In addition to the visual connection, non-visual connection, non-rhythmic stimuli and airflow variability, the presence of water has its own pattern of biophilic design. There are many benefits associated with the sounds, movement and simply the presence of water. There has been evidence that shows reduced stress, increased feelings of tranquility, lower heart rate and blood pressure. It has also been shown to improve concentration, memory restoration, enhanced perception, psychological responsiveness and positive emotional responses. This form of biophilic design can be incorporated by using a pond of water or an aquarium. And while real water should be the priority, pictures and computer simulations of water can present similar benefits to those of real water. 

water fountain in the outdoors


Light Diffusion and Shadows
One of the under-appreciated occurrences in nature are the changes in shadows and intensities in light that happen throughout the day. An environment that is well designed in terms of diffused light can cause a sense of drama, intrigue and mystery to a space. This type of biophilic design can easily be brought into a space when windows are present. However, if window accessibility is limited or it is a cloudy day, light diffusion cannot pass along its benefits to humans. An easy way to implement light diffusion into an environment is use low glare lights and treat windows to reflect rays that are not great for a person’s eyes. A subtle way to achieve this is to have a circadian color pattern that is integrated into the office. Ideally it would be white light in the morning, and as afternoon approaches, it would reduce blue light. This would encourage healthier sleep patterns by complementing the natural circadian rhythms. Diffused light also takes stress off of eyes and increases general comfort.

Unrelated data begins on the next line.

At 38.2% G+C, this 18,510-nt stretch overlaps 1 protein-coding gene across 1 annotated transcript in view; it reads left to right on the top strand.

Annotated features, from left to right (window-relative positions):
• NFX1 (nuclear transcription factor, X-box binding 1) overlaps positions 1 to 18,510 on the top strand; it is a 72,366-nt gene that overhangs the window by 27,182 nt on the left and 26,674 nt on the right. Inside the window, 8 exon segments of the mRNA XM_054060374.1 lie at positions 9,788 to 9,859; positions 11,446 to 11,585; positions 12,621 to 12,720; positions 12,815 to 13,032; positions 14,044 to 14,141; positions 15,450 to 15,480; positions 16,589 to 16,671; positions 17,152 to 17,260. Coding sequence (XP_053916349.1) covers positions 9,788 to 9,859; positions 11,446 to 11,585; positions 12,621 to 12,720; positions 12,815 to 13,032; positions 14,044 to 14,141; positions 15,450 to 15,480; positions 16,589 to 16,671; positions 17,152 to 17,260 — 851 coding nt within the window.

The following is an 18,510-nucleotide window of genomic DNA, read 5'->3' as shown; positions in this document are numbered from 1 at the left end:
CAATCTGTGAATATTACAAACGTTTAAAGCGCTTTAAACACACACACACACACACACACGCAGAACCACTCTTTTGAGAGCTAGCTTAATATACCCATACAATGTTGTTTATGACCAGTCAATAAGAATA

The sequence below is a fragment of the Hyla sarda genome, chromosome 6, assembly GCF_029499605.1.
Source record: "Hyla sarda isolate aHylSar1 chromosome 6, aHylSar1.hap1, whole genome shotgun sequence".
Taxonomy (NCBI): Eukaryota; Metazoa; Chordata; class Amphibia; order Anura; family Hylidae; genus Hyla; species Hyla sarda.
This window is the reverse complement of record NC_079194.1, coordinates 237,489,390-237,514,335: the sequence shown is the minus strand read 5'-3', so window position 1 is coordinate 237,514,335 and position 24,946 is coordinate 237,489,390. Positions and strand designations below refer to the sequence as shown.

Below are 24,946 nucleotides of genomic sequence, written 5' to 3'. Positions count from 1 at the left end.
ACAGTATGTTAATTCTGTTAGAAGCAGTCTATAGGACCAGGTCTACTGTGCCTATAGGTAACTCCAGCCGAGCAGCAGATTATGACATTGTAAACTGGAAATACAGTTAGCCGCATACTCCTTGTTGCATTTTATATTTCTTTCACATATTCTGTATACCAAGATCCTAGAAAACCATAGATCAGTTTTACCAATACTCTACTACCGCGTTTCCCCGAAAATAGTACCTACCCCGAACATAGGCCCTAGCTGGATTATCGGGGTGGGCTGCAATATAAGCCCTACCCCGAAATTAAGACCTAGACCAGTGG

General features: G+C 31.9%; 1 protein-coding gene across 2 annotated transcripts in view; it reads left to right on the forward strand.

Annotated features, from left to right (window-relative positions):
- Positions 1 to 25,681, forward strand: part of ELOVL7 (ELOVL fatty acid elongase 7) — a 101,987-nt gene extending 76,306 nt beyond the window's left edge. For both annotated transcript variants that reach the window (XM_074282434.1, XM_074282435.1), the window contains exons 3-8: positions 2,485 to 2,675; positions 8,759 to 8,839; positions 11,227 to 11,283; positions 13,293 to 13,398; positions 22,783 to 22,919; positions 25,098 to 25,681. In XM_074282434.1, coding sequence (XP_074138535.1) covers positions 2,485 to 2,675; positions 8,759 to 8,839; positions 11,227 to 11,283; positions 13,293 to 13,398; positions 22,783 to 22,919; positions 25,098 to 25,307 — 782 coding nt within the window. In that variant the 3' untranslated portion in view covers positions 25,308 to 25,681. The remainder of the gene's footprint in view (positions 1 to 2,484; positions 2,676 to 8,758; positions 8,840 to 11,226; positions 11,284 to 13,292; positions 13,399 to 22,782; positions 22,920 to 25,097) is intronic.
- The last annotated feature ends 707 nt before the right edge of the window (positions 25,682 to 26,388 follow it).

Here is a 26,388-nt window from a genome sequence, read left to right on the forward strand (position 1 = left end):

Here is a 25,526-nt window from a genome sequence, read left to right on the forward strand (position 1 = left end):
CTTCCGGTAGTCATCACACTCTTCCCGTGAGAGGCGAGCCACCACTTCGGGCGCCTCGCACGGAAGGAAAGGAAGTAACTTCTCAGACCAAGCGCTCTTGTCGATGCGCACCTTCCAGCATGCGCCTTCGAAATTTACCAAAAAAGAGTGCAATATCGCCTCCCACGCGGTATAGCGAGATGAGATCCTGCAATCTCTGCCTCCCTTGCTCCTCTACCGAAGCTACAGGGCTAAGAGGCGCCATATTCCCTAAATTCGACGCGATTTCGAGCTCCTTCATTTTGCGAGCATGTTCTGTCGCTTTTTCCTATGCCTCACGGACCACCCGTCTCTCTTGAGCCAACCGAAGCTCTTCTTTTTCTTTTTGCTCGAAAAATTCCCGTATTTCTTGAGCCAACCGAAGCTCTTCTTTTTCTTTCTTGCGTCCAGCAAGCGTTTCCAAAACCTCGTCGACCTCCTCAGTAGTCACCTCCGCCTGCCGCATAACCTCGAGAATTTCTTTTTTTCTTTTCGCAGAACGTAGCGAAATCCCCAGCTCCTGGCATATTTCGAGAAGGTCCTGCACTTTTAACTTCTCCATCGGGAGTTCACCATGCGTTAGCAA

Connection with Natural Systems
The last pattern included in this category is the connection with natural systems. Essentially, this pattern is reminding people of the natural cycles nature goes through. Cycles such as seasons, weather changes, pollination and the food chain among animals. It is difficult to build these elements into an environment because there is nothing we can do to make seasons change, effect the weather or insects to pollinate, however, we can build environments with these elements. Office buildings can use landscapes with native plants that change with the seasons, rainwater collections or plants that attract insects and structures such as bird houses and feeders. This biophilic design pattern benefits people by providing an enhanced positive health response and shift in perception, which aids in fighting against plant blindness. 

rain drops on a window

These seven patterns of nature in the space are one of many ways biophilic design can increase the aesthetics of an environment and provide an array of benefits to those within the space.